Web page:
The MM 2A (2nd Amendment) Patch is a simple way of showing your support for the 2nd Amendment to the United States Constitution – which protects our right to keep and bear arms. This PVC patch is only available in a set of three different colours, exclusively through EMDOM USA. A portion of the sales of the patches will be contributed to the NRA, which spearheads the legislative battle in our fight for our RKBA.
A 1/6 scale MM figure. Note that this is a one-off, and is not available or going into production at this time.
ITW Military Products has two new buckles – the Waveloc male side release buckle, which prevents/reduces webbing slippage, and the other is a Quick Attach Surface Mount female buckle. I’m particularly excited about the Quick Attach Surface mount, as this opens up a whole lot of new possibilities.
Featuring the Andrew Bawidamann MM skull design, the EMDOM/MM patch has a dark OD background, with lighter OD border and arrows. Depending on how the light hits the patch, the skull and arrows will alternately look light or dark as the direction they’re embroidered are at right angles to each other, producing quite a cool effect. The gothic ‘MM’ letters and arrow outline are coyote, and the skull is grey. This colour combo goes very well with most colours, like MultiCam, foliage green, grey, coyote, khaki, OD green etc.
MOIRE Pouches -MAXPEDITION has introduced two new pouches; the MOIRE mesh pouches, named for the interference pattern you see when you overlay two or more grids at an angle (in this case, the mesh that pouches are made out of). They come in two sizes: 7 x 5 and 8 x 6, which refer to the dimensions of the center compartment. The MOIRE pouches are made of a very fine abrasion-resistant nylon mesh which is still and feels surprisingly tough. Each pouch has three compartments – the large center compartment and two smaller outside ones. The outside compartments are flat. There’s a swivel snap hook on one end of the pouch and a 1″ webbing loop at the other, for use with slik-clips or dummy cording.
Lakota-Industries will be doing custom Crye Multicam water transfer printing. Shown below are some items I sent to Lakota Industries to get dipped; my modified Safariland 6004 and a kydex knife sheath. I took apart the 6004 and only sent in the holster, leg panel and thumb break. The coated products came out very nicely. I should caution that the transfer film can crack when put on flexible parts like the thumb break if subjected to bending. The thumb break was coated when it was flat, but when bending it into a ‘U’ shape, the film developed hairline cracks on the outside (not visible in the photos). For flexible parts, either coat them in their normal bent state, or leave them uncoated. The holster almost disappears against the Crye Combat Pants below.
MAXPEDITION has introduced two custom embroidered Rollypolys. Shown below is the AR15.com rolly (the front face of an M4 bolt), available in OD, khaki and black. The Gunsite rolly is also available in black, khaki and OD. If you’d like custom embroidered Rollypolys, just contact MAXPEDITION.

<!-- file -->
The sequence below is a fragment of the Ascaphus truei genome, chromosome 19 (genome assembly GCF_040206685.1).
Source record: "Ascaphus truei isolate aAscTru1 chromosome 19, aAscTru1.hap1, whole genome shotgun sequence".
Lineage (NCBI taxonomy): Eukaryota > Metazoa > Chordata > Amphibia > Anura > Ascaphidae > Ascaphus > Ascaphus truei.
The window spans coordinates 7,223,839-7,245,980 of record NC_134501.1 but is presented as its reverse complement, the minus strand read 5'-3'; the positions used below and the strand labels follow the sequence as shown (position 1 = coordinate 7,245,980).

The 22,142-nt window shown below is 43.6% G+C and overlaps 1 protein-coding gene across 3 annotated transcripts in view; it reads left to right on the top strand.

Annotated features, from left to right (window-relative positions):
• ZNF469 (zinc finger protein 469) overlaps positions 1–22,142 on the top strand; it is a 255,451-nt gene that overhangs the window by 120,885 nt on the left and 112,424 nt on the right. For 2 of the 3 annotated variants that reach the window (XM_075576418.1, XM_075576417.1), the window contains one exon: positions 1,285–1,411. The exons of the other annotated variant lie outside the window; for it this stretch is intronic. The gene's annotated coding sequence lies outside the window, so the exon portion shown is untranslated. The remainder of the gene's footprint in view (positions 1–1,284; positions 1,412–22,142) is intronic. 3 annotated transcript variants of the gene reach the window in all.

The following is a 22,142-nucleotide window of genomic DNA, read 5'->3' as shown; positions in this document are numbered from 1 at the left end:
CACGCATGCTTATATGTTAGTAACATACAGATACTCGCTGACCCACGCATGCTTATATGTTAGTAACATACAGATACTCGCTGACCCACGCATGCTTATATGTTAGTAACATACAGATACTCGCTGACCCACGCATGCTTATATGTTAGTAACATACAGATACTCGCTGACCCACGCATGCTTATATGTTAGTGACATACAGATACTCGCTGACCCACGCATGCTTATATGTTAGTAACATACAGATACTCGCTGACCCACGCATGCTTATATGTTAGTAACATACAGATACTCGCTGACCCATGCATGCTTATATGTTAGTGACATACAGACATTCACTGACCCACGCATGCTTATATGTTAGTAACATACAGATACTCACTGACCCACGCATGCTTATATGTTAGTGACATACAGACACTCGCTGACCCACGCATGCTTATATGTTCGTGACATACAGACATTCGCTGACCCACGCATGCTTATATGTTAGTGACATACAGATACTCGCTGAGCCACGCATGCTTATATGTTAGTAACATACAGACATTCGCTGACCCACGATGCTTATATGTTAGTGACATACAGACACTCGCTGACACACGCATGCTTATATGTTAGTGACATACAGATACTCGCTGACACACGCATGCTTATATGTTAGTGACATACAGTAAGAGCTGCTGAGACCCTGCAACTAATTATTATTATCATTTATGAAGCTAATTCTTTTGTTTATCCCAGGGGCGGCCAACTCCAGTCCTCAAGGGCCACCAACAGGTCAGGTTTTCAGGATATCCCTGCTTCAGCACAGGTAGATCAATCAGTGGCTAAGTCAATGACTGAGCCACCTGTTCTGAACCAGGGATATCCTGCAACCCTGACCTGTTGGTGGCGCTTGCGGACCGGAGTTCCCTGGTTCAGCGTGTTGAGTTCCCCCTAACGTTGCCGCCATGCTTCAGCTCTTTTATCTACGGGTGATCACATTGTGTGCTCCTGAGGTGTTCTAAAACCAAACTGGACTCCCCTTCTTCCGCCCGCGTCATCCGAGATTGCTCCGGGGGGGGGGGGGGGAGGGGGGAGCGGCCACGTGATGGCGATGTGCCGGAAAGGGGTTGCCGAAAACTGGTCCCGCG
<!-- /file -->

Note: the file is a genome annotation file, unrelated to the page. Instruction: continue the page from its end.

The fellows from Garwood Industries, Tracy Garwood and Randy Myer brought out their M-134G 7.62mm Minigun to join in the shoot. This was something I was VERY excited about, never having fired a minigun. Garwood Industries sells M-134G newly manufactured parts and subassemblies to upgrade and modernize existing military miniguns. All components are manufactured by their manufacturing partner, using state of the art tooling and machinery.
The 7.62mm minigun/Gatling gun as originally developed by General Electric is a six barrel, electrically driven, belt-fed machine gun firing at 3000-4000 rounds per minute. It weighs approximately 61 lbs. There’s a ton of information to be found on the M-134 minigun, so I won’t parrot it here. A good start is Monty’s Miniguns page.
Much of my attention that day was spent on these weapons – the FN Mk46 Mod 0 and Mk48 Mod 0. Both weapons have an aura of mystique that the standard M249 doesn’t, mainly because they were developed for SOCOM (Special Operations Command) to meet the needs of Special Operations Forces, most visibly the U.S. Navy SEALs. Truly the definitive ‘exotic’ weapons. Actually, my first encounter with these weapons was at the SEAL compound in Coronado, where I took these photos. But while I got a chance to examine and handle them, I didn’t get to shoot them. I really digged the lightweight and compact Mk46, so when Eric told me that Vltor had bought both weapons, I was very excited to get the chance to shoot them to my heart’s content.
There’s just something about belt-fed weapons that holds people’s fascination that other weapons don’t. Maybe it’s the image of exposed links of ammunition that cast no doubt about what these devices are fed. Whether it be the cloth belts of the Vickers, or belts of 7.62mm slung around the necks of M60 gunners in Vietnam, we’ve grown up with images of what we think machine guns are supposed to look like. And they all have belts. Seeing a seemingly unending belt of ammunition hanging from a feed port of a machine gun has the intimidation factor that magazine fed rifles don’t. Belt feds look like they’re just waiting to unleash hell.